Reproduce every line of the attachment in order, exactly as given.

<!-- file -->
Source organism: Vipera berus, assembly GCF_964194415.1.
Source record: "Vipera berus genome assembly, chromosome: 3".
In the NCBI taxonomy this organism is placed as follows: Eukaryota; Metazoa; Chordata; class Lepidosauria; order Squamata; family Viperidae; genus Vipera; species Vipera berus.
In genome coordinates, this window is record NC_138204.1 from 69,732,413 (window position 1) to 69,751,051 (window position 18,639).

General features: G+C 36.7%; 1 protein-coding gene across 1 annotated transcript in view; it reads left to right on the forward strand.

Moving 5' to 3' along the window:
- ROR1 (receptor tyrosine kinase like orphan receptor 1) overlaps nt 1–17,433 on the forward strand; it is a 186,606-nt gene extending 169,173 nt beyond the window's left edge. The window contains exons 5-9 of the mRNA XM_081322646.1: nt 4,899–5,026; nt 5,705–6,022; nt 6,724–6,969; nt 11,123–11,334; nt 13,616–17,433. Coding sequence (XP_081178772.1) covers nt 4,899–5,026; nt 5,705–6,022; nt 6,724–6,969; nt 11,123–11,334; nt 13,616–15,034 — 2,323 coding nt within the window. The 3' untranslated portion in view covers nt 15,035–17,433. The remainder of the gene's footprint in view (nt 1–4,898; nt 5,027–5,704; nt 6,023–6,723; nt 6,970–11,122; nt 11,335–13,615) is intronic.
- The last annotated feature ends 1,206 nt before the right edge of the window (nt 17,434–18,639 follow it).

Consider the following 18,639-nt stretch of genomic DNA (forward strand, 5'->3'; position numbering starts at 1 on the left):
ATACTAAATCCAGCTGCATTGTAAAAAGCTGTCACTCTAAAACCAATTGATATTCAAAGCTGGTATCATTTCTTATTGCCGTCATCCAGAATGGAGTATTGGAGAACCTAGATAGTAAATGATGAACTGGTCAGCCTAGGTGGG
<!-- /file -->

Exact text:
Source organism: Vipera berus, assembly GCF_964194415.1.
Source record: "Vipera berus genome assembly, chromosome: 3".
In the NCBI taxonomy this organism is placed as follows: Eukaryota; Metazoa; Chordata; class Lepidosauria; order Squamata; family Viperidae; genus Vipera; species Vipera berus.
In genome coordinates, this window is record NC_138204.1 from 69,732,413 (window position 1) to 69,751,051 (window position 18,639).

General features: G+C 36.7%; 1 protein-coding gene across 1 annotated transcript in view; it reads left to right on the forward strand.

Moving 5' to 3' along the window:
- ROR1 (receptor tyrosine kinase like orphan receptor 1) overlaps nt 1–17,433 on the forward strand; it is a 186,606-nt gene extending 169,173 nt beyond the window's left edge. The window contains exons 5-9 of the mRNA XM_081322646.1: nt 4,899–5,026; nt 5,705–6,022; nt 6,724–6,969; nt 11,123–11,334; nt 13,616–17,433. Coding sequence (XP_081178772.1) covers nt 4,899–5,026; nt 5,705–6,022; nt 6,724–6,969; nt 11,123–11,334; nt 13,616–15,034 — 2,323 coding nt within the window. The 3' untranslated portion in view covers nt 15,035–17,433. The remainder of the gene's footprint in view (nt 1–4,898; nt 5,027–5,704; nt 6,023–6,723; nt 6,970–11,122; nt 11,335–13,615) is intronic.
- The last annotated feature ends 1,206 nt before the right edge of the window (nt 17,434–18,639 follow it).

Consider the following 18,639-nt stretch of genomic DNA (forward strand, 5'->3'; position numbering starts at 1 on the left):
ATACTAAATCCAGCTGCATTGTAAAAAGCTGTCACTCTAAAACCAATTGATATTCAAAGCTGGTATCATTTCTTATTGCCGTCATCCAGAATGGAGTATTGGAGAACCTAGATAGTAAATGATGAACTGGTCAGCCTAGGTGGG